FizzBuzz took longer than I expected
We took much of the 2 hours on FizzBuzz.  Which was interesting by itself.  I expected things to go faster and hence included the more interesting StringCalculator kata.

Question 6 wasn’t very meaningful for FizzBuzz
I threw some food for thought in question 6 – how would you write it more procedural / object oriented / functional / etc but on such a simple problem it might not be as easy to see.  In the StringCalculator I think the questions might be more relevant.  And of course this had nothing to do with anything related to the core learning objectives of TDD and Pairing.

No one refactored (much)
It is red-green-refactor, but I didn’t see much refactoring towards beautiful code.  Perhaps I’m switched into a certain frame of mind at the moment as I’m re-reading Clean Code again.  But I suspect I’ll need to do a lab on readability and attempting to be DRY.  As well as when to refactor to new classes, etc.

Would anyone try it?
This was very non-committal.  But I think everyone had fun and everyone had better clarity on what it all meant.  Again – combining pairing with TDD – and asking “would you give it a try?” encountered a lack of enthusiastic response.  Maybe if it had just been one concept it would have been more interesting discussion.

One piece of feedback was that the ping-pong cycle was too short.  We did discuss a little that most likely it may not be as short in a complicated piece of code and the examples we were using for FizzBuzz definitely weren’t complicated.  But there was some concern around that.

Open to the discussion
The best part of course is that I had an open forum to present and everyone enthusiastically gave it a try.  That is awesome.

What would I change?

Ask more probing questions in the debrief.  Generally plan the debrief more deeply in order to generate more insights from and for the individuals.
–          Who refactored their code?
–          Who thinks their code is the most beautiful they could achieve?
–          Who changed their code while keeping the tests running and refactored in small steps?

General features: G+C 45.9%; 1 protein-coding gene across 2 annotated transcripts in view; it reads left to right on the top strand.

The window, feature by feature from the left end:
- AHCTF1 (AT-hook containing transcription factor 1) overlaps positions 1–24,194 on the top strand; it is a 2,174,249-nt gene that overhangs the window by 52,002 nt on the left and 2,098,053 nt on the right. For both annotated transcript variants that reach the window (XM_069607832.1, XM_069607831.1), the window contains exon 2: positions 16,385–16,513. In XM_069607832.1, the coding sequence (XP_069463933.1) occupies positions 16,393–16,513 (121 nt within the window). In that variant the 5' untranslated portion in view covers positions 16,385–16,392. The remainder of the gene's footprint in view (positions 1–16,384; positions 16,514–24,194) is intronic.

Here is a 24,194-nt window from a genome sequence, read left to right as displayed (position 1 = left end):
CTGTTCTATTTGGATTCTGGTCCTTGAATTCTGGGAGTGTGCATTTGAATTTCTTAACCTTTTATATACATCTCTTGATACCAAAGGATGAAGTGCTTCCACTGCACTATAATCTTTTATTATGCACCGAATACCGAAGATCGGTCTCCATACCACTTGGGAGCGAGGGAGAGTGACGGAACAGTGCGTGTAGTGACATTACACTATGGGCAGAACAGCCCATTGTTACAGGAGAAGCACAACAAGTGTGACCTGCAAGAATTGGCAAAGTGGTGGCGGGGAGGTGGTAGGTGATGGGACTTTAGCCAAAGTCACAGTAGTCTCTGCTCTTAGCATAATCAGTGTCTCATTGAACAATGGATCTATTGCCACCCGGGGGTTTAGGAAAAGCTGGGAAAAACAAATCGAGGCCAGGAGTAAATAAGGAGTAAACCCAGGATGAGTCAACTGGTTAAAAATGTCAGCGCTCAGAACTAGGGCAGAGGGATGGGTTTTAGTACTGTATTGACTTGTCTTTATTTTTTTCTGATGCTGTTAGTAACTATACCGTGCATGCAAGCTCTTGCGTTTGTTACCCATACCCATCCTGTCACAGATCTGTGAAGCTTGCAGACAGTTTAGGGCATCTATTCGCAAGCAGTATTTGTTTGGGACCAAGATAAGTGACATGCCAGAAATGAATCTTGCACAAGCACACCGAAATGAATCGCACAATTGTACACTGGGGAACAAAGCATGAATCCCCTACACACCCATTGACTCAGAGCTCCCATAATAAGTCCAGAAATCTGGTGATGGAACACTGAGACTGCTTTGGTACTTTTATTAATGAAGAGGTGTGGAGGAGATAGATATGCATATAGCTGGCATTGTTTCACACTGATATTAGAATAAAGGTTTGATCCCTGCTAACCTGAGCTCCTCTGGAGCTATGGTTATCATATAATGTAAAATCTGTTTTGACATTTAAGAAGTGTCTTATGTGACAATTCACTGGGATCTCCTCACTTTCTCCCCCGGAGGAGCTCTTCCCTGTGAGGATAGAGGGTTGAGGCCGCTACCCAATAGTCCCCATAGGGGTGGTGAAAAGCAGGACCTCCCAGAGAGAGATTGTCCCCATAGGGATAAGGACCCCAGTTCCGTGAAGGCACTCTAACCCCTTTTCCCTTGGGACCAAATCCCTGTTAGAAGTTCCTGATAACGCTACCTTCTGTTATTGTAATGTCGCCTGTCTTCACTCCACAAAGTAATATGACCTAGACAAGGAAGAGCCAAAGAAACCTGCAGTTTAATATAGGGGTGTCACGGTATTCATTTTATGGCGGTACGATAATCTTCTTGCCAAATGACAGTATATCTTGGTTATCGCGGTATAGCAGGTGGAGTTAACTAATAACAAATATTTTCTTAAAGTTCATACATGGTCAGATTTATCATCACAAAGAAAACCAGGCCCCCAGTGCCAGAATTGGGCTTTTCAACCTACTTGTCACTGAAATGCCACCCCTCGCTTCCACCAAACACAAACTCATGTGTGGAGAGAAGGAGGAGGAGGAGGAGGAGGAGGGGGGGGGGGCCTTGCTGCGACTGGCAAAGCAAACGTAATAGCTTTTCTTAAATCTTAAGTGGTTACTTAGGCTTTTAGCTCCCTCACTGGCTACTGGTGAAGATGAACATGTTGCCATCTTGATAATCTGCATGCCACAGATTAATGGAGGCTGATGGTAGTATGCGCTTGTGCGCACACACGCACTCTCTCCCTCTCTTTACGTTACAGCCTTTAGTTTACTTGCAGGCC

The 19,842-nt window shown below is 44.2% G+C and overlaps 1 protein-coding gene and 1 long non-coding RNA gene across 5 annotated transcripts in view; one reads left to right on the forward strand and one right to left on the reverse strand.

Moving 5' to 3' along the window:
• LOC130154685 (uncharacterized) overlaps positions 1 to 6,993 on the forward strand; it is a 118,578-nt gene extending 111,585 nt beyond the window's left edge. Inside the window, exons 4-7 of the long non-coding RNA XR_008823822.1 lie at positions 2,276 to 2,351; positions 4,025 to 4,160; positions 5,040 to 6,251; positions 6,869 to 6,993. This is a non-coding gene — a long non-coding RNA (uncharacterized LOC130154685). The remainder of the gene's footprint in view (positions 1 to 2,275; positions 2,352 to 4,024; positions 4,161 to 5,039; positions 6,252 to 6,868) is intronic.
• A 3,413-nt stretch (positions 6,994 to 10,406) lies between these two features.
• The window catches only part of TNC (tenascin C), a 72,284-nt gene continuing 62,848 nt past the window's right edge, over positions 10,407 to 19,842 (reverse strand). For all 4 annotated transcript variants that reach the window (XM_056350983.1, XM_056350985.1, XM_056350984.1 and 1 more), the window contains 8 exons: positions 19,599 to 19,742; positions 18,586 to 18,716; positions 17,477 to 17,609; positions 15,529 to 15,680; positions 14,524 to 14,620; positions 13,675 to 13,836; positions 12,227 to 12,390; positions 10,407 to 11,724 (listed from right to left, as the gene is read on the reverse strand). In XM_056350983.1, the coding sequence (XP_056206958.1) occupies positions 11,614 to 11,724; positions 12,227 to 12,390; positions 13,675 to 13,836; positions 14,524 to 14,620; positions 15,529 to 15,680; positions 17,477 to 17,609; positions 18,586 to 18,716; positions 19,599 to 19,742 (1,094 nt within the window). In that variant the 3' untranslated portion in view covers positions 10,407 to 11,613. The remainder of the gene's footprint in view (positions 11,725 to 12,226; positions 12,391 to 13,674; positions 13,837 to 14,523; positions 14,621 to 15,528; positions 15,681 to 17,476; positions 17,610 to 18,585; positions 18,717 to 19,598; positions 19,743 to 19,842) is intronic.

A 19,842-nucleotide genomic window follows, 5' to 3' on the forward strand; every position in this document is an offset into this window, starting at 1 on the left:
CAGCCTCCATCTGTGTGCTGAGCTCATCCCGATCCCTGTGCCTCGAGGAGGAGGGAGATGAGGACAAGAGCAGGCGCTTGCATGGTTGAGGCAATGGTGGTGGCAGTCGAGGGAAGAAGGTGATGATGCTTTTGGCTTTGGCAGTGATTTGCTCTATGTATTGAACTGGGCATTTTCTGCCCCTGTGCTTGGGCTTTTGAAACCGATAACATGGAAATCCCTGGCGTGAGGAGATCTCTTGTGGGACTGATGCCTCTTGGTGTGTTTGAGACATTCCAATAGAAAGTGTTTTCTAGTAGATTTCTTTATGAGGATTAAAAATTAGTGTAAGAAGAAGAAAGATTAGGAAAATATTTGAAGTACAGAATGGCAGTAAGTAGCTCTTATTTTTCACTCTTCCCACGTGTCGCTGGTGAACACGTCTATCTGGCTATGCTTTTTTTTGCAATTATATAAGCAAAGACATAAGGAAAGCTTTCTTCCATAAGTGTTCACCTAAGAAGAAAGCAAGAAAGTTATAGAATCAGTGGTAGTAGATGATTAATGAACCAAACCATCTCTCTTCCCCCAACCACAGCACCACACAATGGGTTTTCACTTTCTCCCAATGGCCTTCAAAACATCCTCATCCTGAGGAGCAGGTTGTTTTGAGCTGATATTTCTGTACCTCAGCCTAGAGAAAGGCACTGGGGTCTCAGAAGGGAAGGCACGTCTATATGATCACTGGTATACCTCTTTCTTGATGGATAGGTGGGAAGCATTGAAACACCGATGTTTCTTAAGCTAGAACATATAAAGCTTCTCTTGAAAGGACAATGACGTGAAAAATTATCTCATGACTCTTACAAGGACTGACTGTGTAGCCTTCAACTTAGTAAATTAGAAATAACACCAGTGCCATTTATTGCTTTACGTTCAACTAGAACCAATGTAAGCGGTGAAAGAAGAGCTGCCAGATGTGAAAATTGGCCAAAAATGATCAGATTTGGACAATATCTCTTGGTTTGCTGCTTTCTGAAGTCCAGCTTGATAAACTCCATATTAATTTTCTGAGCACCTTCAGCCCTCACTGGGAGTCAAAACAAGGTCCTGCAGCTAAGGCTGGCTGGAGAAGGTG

–          Was it useful pairing with someone?  To learn?  To understand the requirements?
–          What did you learn?  What was really interesting? What was frustrating?

Do less, help more
–          I spent a little time challenging one group’s implementation of FizzBuzz which resulted in them refactoring.  I should have done that more to see who else refactored instead of going from “it works” to “next problem”.

I’m sure there is a lot more – including a bunch of the stuff in the learnings.  But overall I’m pleased with having done one more baby step in moving my organisation to at least understand XP practices.   While at the same time I continued to experiment and learn more deeply as well.

Got Books!

Some vacation reading:

  • Drive – because it is Daniel Pink and I really should read it.
  • Clean code – because I haven’t yet read it!?!
  • Continuous Delivery – because Fadi Stephan recommended it. Paging through it, it looks really great.
  • Applying UML and Patterns – because Herman Lintvelt recommended it in his DDD talk at SUGSA earlier in the year and I’m intrigued. Apparently it has a bad title and isn’t about UML at all – more OO design which is interesting.
  • Rework – because a collegue recommended it as an interesting read, and what the hell. Though it was in the “self-help” section in Exclusives which is a little disturbing.

All I need now is a copy of Kent Beck’s 2nd Edition XP book and I’ll be happily ensconsed in learning.

Hmmm… perhaps I need a kindle – the instant gratification may make up for not having the books to hold in the hand.

And now for 5 weeks holiday to read them all.  Yay!